- Within ten days from adopting the resolution, the Company submits a notification to the commercial register to appoint a liquidator. And announce a copy of the notification of the decision in the official gazette and the newspapers within 14 days.
- Within 30 days of the General Meeting, a certified copy of the passed ordinary or special resolution must be submitted to the competent authority.
- Next tedious process is liquidators wind up company business and create liquidator account and get same verification. Although it seems simple, the completion time is never known here.
- The place where the general meeting is held, where a special decision is made to keep books and all documents required by the Company. At this point, the Company’s operations came to an end and almost dissolved. This is the last session before dissolution.
- Within 15 days from the last general meeting of the Company, the Company will submit a financial statement copy and submit it to the Court for a decision to be set aside. If the Court believes that the accounts are in order and all requirements have been met, the Court will issue the order to the Company to be dissolved within 60 days of receipt of the request.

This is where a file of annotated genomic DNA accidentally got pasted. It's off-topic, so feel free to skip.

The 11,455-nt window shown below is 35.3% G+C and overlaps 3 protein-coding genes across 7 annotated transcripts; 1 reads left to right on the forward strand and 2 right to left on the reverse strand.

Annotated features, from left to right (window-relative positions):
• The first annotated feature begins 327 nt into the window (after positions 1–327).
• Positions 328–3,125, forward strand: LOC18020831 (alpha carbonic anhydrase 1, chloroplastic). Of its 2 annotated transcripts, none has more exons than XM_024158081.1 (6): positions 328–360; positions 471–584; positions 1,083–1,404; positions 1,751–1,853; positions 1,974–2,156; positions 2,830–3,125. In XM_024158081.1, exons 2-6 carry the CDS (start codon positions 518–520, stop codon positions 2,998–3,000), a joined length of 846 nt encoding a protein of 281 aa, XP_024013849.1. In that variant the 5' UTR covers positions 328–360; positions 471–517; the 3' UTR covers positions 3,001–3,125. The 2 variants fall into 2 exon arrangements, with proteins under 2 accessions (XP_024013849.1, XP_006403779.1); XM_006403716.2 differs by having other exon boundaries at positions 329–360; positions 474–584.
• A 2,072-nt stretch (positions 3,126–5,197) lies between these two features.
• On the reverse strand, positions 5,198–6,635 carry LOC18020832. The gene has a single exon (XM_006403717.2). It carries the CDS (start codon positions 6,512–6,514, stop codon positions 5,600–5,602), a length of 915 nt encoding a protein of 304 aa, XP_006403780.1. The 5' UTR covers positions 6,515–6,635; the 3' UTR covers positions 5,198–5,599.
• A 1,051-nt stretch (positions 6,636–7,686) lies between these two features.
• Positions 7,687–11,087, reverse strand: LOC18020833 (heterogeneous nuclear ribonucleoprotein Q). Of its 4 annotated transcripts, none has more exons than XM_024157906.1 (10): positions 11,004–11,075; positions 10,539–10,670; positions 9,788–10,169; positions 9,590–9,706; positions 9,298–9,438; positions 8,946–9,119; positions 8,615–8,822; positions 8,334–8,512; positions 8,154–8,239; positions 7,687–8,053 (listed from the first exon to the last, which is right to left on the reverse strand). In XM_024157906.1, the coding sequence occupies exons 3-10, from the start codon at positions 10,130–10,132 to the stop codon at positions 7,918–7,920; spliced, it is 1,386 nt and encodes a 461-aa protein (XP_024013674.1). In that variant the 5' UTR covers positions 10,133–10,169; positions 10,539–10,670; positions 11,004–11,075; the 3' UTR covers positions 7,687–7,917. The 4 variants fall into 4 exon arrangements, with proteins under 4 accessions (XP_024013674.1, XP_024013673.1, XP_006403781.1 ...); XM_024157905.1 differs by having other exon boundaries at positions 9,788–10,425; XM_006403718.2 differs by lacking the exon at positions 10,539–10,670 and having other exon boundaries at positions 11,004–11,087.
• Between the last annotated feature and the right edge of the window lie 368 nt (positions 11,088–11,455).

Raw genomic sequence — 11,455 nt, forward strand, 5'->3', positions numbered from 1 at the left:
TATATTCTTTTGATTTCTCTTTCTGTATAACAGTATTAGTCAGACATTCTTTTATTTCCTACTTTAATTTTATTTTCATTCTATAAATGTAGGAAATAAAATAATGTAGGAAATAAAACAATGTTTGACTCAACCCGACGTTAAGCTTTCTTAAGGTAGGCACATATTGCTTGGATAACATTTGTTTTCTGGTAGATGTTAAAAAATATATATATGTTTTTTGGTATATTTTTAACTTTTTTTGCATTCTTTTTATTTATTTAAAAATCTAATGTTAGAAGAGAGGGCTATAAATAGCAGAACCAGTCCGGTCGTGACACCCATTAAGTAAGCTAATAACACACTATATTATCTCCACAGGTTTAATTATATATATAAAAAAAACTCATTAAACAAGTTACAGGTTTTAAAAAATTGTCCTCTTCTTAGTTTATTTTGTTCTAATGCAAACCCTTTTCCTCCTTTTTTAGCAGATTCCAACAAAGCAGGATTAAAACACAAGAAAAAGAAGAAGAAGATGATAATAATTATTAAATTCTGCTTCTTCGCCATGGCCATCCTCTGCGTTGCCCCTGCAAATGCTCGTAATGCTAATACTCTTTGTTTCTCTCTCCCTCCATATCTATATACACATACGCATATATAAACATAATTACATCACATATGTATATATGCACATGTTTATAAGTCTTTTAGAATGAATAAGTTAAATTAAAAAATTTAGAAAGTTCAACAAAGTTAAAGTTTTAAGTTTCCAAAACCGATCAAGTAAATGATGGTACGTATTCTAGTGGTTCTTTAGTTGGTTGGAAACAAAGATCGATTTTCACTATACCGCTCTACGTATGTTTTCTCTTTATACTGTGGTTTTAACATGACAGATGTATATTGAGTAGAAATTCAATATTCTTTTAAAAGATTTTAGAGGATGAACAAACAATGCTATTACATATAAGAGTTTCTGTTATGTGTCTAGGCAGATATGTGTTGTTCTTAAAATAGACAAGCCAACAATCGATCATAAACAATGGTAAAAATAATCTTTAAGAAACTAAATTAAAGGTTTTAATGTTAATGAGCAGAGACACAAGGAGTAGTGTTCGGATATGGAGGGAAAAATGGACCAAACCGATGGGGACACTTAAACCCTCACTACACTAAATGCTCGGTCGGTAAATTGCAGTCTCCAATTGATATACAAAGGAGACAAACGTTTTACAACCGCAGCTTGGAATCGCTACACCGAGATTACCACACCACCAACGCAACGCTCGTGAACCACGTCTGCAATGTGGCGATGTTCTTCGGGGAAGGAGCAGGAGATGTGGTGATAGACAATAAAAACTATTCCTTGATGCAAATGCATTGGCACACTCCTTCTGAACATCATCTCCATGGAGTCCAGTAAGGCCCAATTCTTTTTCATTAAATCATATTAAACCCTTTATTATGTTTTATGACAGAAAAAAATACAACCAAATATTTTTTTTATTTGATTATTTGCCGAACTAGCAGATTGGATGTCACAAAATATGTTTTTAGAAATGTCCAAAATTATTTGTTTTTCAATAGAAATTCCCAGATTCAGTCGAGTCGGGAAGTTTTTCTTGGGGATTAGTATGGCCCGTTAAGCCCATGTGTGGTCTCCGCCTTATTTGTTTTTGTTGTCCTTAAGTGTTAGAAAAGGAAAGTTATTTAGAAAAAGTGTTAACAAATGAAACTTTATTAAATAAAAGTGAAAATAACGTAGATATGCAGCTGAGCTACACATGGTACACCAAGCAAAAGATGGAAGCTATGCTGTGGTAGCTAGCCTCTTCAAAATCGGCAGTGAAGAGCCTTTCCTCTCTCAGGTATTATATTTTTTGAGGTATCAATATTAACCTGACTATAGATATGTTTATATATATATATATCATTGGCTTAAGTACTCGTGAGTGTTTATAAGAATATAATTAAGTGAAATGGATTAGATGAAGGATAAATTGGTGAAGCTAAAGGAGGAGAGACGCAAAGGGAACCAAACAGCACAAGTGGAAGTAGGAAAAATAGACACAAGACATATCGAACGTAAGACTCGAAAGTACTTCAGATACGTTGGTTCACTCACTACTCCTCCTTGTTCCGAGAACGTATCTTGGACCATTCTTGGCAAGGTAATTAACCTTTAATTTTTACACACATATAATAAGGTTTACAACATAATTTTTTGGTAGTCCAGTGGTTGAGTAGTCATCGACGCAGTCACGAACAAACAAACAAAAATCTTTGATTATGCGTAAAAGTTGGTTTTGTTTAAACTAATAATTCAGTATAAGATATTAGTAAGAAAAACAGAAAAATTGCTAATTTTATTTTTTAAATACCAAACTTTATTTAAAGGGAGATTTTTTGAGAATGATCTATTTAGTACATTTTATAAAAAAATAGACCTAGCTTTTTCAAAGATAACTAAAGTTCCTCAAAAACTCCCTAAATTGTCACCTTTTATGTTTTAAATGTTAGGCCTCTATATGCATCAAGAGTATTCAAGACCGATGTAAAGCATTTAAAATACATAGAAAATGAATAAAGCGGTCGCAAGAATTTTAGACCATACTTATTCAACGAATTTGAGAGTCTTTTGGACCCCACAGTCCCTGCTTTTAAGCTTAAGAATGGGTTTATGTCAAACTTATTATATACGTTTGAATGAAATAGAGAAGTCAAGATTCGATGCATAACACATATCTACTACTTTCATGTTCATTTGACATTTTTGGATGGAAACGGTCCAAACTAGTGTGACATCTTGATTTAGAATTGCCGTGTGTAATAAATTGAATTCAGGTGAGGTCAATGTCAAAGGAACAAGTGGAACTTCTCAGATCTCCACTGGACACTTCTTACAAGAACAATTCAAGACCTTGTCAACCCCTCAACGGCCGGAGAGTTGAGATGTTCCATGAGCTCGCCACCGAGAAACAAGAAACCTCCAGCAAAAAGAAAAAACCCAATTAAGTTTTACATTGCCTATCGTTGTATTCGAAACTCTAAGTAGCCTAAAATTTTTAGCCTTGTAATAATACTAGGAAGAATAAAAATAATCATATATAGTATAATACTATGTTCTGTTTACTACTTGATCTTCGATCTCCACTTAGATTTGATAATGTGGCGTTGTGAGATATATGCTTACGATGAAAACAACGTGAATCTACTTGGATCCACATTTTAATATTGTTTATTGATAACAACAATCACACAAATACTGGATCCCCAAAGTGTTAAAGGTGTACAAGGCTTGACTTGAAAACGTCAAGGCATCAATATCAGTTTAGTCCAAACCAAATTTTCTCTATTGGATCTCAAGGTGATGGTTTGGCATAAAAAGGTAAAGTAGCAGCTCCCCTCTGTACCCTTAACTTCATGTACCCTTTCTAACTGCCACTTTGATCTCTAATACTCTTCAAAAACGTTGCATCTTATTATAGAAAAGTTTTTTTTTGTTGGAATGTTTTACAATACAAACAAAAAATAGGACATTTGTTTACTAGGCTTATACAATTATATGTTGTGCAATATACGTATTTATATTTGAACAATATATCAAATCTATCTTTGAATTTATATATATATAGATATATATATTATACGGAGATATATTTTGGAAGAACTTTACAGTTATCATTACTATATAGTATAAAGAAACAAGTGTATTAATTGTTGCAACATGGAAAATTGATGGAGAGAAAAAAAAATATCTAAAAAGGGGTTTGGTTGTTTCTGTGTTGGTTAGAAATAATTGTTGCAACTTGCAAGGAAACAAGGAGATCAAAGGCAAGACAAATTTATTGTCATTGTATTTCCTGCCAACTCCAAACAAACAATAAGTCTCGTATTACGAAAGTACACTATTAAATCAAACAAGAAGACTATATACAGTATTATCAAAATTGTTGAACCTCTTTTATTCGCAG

- Upon receipt of the notice of termination of the Court, the Company will submit a copy of the decision to the registrar. The secretary then announced the dissolution of the Company in the official gazette.
Winding-Up of Company by Tribunal:
According to the Companies Act, “Section 271”, a company may be closed in Court if a request for termination is made under this section in any of the following circumstances:
- When the Company is unable to pay its debts
- If the Company has decided to dissolve the Company through a special resolution
- If the Company has violated the interests of India’s sovereignty or integrity, national security or any friendly relations with foreign or neighbouring countries, public order, decency or morality.
- If the Company is in arrears by submitting annual accounts or annual returns to the secretary for the previous five consecutive financial years
- When the Court has ordered the liquidation of the ailing Company
- If the Court, at the request of the clerk or other person authorized by the central government by notification, considers that the activities of the Company have been carried out fraudulently or that the Company has been established due to fraud or fraud, or the persons involved in its establishment or management are guilty of any cases of fraud, wrongdoing or wrongdoing related to that and the Company must be dissolved.
- If the Court considers that the liquidation of the Company is fair and reasonable
FILING OF WINDING-UP PETITION – SECTION 272
- A winding-up petition for compulsory winding-up can be presented by the following persons in the prescribed form.
- Any creditor or creditor, including prospective or prospective creditors
- Any contributions or contributions
- From the central or state government
- From the secretary